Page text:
|Alan Alda in LOVE LETTERS. |
Photo by Carol Rosegg
|Candice Bergen in LOVE LETTERS. |
Photo by Carol Rosegg
Love Letters, arguably A. R. Gurney’s best play, premiered at the New York Public Library in 1988 before moving to the Long Wharf Theatre in New Haven. From there it moved on to the off-Broadway Promenade Theatre in New York, and thence to the Edison Theatre on Broadway. Over the next quarter century, this terrific two-hander was staged at venues throughout the nation, featuring a pantheon of super nova stars in the roles of Melissa Gardner and Andrew Makepeace Ladd III, two wealthy WASPs whose lifetime devotion to one another, expressed through their extraordinary correspondence from the age of six until the very end of their days, nearly 50 years later, transcended time and space. Since 1988, Melissa’s role has been played by actresses ranging from Kathleen Turner to Julie Harris; from Dana Ivey to Marsha Mason; from Frances Sternhagen to Coleen Dewhurst; and from Lynn Redgrave to Stockard Channing. And Andrew’s role has been played by actors as disparate as George Segal and Christopher Walken; Jason Robards and Cliff Robertson; Fritz Weaver and William Hurt; Robert Wagner and Mel Gibson.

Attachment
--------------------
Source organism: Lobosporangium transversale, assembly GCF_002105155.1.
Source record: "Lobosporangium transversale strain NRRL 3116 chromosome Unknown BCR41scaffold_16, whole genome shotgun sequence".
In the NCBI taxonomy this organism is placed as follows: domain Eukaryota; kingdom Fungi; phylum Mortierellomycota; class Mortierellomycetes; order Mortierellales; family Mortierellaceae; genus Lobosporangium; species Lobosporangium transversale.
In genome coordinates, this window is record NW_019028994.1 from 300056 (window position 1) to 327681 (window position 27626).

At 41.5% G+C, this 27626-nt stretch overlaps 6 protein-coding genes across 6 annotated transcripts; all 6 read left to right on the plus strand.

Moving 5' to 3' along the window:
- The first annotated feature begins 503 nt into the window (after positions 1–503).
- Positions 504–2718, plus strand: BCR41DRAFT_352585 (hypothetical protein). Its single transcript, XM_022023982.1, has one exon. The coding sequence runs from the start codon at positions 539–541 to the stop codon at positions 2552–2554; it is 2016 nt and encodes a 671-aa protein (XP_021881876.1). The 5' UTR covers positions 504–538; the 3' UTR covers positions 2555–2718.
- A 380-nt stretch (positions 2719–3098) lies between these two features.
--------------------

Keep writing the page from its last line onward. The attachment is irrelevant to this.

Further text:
Now this remarkable two-hander has returned to Broadway at the Brooks Atkinson Theatre on West 47th Street with various combinations of illustrious actors in the featured roles: Mia Farrow and Brian Dennehy; Carol Burnett and Brian Dennehy; Angelica Huston and Stacy Keach; Diana Rigg and Martin Sheen; and Candice Bergen and Alan Alda. We just saw a production featuring Ms Bergen and Mr. Alda and while we are not in a position to comment on how well any of the other actors might have portrayed those roles, it is difficult to imagine how they could have been any better. Sitting side by side at a table and reading from their lifetime’s correspondence, both Ms Bergen and Mr. Alda performed magnificently, maturing before our eyes from callow innocent children into complex, tortured adults. These are memorable performances not to be missed, both comedic and touchingly evocative, and we urge you to see them.